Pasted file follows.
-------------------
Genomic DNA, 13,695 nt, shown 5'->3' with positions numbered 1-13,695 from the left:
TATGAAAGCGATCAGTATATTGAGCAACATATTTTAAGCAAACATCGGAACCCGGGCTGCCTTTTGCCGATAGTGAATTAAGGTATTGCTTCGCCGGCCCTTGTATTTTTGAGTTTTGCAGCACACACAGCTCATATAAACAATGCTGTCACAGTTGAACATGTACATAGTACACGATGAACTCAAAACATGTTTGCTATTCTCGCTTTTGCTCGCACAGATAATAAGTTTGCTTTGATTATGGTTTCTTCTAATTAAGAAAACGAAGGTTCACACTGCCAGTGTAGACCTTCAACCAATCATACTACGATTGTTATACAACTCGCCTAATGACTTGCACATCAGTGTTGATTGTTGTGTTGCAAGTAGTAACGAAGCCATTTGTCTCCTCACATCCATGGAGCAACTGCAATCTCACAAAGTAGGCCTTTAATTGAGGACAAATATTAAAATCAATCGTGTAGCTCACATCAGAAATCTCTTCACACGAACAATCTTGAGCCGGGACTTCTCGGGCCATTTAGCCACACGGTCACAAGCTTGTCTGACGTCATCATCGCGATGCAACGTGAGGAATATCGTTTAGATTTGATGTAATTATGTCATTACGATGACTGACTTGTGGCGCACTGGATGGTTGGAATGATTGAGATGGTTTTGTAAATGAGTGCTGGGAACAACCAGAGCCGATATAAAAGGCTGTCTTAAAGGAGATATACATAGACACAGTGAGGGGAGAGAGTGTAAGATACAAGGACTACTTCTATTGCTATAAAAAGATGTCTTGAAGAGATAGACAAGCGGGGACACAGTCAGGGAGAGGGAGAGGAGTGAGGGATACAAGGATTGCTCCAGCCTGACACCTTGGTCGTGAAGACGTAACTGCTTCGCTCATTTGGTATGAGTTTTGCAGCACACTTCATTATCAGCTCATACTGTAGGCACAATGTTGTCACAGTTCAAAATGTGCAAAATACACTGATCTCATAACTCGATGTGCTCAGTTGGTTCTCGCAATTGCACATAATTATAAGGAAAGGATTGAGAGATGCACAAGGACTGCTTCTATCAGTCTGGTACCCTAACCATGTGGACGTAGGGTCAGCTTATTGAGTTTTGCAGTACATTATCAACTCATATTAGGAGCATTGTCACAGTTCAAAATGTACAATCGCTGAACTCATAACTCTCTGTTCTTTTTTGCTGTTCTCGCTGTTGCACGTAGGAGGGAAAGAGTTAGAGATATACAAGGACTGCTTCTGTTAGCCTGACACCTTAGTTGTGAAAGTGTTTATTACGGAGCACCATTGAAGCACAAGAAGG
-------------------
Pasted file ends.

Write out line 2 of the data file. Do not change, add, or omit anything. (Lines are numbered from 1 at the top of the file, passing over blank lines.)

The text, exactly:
TATGAAAGCGATCAGTATATTGAGCAACATATTTTAAGCAAACATCGGAACCCGGGCTGCCTTTTGCCGATAGTGAATTAAGGTATTGCTTCGCCGGCCCTTGTATTTTTGAGTTTTGCAGCACACACAGCTCATATAAACAATGCTGTCACAGTTGAACATGTACATAGTACACGATGAACTCAAAACATGTTTGCTATTCTCGCTTTTGCTCGCACAGATAATAAGTTTGCTTTGATTATGGTTTCTTCTAATTAAGAAAACGAAGGTTCACACTGCCAGTGTAGACCTTCAACCAATCATACTACGATTGTTATACAACTCGCCTAATGACTTGCACATCAGTGTTGATTGTTGTGTTGCAAGTAGTAACGAAGCCATTTGTCTCCTCACATCCATGGAGCAACTGCAATCTCACAAAGTAGGCCTTTAATTGAGGACAAATATTAAAATCAATCGTGTAGCTCACATCAGAAATCTCTTCACACGAACAATCTTGAGCCGGGACTTCTCGGGCCATTTAGCCACACGGTCACAAGCTTGTCTGACGTCATCATCGCGATGCAACGTGAGGAATATCGTTTAGATTTGATGTAATTATGTCATTACGATGACTGACTTGTGGCGCACTGGATGGTTGGAATGATTGAGATGGTTTTGTAAATGAGTGCTGGGAACAACCAGAGCCGATATAAAAGGCTGTCTTAAAGGAGATATACATAGACACAGTGAGGGGAGAGAGTGTAAGATACAAGGACTACTTCTATTGCTATAAAAAGATGTCTTGAAGAGATAGACAAGCGGGGACACAGTCAGGGAGAGGGAGAGGAGTGAGGGATACAAGGATTGCTCCAGCCTGACACCTTGGTCGTGAAGACGTAACTGCTTCGCTCATTTGGTATGAGTTTTGCAGCACACTTCATTATCAGCTCATACTGTAGGCACAATGTTGTCACAGTTCAAAATGTGCAAAATACACTGATCTCATAACTCGATGTGCTCAGTTGGTTCTCGCAATTGCACATAATTATAAGGAAAGGATTGAGAGATGCACAAGGACTGCTTCTATCAGTCTGGTACCCTAACCATGTGGACGTAGGGTCAGCTTATTGAGTTTTGCAGTACATTATCAACTCATATTAGGAGCATTGTCACAGTTCAAAATGTACAATCGCTGAACTCATAACTCTCTGTTCTTTTTTGCTGTTCTCGCTGTTGCACGTAGGAGGGAAAGAGTTAGAGATATACAAGGACTGCTTCTGTTAGCCTGACACCTTAGTTGTGAAAGTGTTTATTACGGAGCACCATTGAAGCACAAGAAGG